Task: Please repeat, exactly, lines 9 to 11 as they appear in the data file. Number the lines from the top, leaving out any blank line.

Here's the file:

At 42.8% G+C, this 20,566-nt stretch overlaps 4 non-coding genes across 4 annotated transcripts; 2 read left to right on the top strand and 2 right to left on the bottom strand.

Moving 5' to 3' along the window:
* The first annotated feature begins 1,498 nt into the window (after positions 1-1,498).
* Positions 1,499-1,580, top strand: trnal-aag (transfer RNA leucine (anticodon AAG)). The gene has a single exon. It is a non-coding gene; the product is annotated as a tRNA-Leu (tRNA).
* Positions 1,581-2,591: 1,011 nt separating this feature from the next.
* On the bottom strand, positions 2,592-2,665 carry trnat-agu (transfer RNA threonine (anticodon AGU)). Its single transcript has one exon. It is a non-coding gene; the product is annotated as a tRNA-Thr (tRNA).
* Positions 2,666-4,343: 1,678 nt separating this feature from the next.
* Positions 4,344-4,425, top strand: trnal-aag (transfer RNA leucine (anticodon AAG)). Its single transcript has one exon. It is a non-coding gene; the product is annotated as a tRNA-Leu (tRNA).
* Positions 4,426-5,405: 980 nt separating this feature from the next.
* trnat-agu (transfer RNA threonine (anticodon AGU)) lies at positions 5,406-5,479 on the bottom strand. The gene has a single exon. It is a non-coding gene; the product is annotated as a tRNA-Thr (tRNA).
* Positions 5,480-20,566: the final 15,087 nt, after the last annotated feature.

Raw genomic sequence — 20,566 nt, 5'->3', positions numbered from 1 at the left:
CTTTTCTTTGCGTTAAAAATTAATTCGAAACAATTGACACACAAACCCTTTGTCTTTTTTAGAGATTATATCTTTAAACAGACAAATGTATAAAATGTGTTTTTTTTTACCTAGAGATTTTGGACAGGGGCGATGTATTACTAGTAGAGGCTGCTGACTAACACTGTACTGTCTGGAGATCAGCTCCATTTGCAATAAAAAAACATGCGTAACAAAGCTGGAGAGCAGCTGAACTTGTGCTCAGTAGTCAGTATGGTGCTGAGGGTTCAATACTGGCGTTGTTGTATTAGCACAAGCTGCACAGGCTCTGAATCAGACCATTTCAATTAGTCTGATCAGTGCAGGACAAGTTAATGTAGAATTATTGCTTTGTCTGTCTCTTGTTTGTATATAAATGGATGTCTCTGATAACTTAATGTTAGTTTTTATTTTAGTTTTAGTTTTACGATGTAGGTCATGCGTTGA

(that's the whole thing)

* Positions 4,426-5,405: 980 nt separating this feature from the next.
* trnat-agu (transfer RNA threonine (anticodon AGU)) lies at positions 5,406-5,479 on the bottom strand. The gene has a single exon. It is a non-coding gene; the product is annotated as a tRNA-Thr (tRNA).
* Positions 5,480-20,566: the final 15,087 nt, after the last annotated feature.